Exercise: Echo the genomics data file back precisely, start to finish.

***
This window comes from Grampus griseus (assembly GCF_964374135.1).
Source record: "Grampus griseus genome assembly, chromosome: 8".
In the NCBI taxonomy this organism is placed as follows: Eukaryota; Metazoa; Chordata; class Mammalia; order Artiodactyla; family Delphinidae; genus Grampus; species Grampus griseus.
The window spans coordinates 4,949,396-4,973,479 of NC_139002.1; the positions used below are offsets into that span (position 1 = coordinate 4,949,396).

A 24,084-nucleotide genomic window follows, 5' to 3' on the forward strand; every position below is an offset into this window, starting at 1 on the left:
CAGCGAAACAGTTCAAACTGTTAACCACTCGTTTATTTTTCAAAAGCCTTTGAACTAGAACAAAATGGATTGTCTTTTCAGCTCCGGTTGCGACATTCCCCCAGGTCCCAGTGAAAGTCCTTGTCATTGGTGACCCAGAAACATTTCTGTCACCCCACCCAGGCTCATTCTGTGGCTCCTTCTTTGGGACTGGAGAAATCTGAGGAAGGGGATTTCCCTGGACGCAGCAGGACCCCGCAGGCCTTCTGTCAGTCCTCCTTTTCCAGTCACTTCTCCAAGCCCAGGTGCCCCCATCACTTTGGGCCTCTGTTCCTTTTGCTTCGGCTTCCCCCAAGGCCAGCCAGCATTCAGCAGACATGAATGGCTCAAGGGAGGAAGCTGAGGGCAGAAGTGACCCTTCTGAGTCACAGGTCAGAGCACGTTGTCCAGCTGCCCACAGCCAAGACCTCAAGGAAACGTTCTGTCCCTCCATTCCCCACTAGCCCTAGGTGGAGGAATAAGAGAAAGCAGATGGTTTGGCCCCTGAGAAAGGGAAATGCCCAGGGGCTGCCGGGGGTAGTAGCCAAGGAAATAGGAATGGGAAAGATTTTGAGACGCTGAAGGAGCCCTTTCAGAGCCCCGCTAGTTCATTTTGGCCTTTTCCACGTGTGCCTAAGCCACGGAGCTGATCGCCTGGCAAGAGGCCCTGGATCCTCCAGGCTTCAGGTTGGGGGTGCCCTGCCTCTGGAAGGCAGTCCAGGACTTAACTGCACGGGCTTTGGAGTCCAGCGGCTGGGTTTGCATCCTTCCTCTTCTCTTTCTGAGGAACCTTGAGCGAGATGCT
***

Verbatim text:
This window comes from Grampus griseus (assembly GCF_964374135.1).
Source record: "Grampus griseus genome assembly, chromosome: 8".
In the NCBI taxonomy this organism is placed as follows: Eukaryota; Metazoa; Chordata; class Mammalia; order Artiodactyla; family Delphinidae; genus Grampus; species Grampus griseus.
The window spans coordinates 4,949,396-4,973,479 of NC_139002.1; the positions used below are offsets into that span (position 1 = coordinate 4,949,396).

A 24,084-nucleotide genomic window follows, 5' to 3' on the forward strand; every position below is an offset into this window, starting at 1 on the left:
CAGCGAAACAGTTCAAACTGTTAACCACTCGTTTATTTTTCAAAAGCCTTTGAACTAGAACAAAATGGATTGTCTTTTCAGCTCCGGTTGCGACATTCCCCCAGGTCCCAGTGAAAGTCCTTGTCATTGGTGACCCAGAAACATTTCTGTCACCCCACCCAGGCTCATTCTGTGGCTCCTTCTTTGGGACTGGAGAAATCTGAGGAAGGGGATTTCCCTGGACGCAGCAGGACCCCGCAGGCCTTCTGTCAGTCCTCCTTTTCCAGTCACTTCTCCAAGCCCAGGTGCCCCCATCACTTTGGGCCTCTGTTCCTTTTGCTTCGGCTTCCCCCAAGGCCAGCCAGCATTCAGCAGACATGAATGGCTCAAGGGAGGAAGCTGAGGGCAGAAGTGACCCTTCTGAGTCACAGGTCAGAGCACGTTGTCCAGCTGCCCACAGCCAAGACCTCAAGGAAACGTTCTGTCCCTCCATTCCCCACTAGCCCTAGGTGGAGGAATAAGAGAAAGCAGATGGTTTGGCCCCTGAGAAAGGGAAATGCCCAGGGGCTGCCGGGGGTAGTAGCCAAGGAAATAGGAATGGGAAAGATTTTGAGACGCTGAAGGAGCCCTTTCAGAGCCCCGCTAGTTCATTTTGGCCTTTTCCACGTGTGCCTAAGCCACGGAGCTGATCGCCTGGCAAGAGGCCCTGGATCCTCCAGGCTTCAGGTTGGGGGTGCCCTGCCTCTGGAAGGCAGTCCAGGACTTAACTGCACGGGCTTTGGAGTCCAGCGGCTGGGTTTGCATCCTTCCTCTTCTCTTTCTGAGGAACCTTGAGCGAGATGCT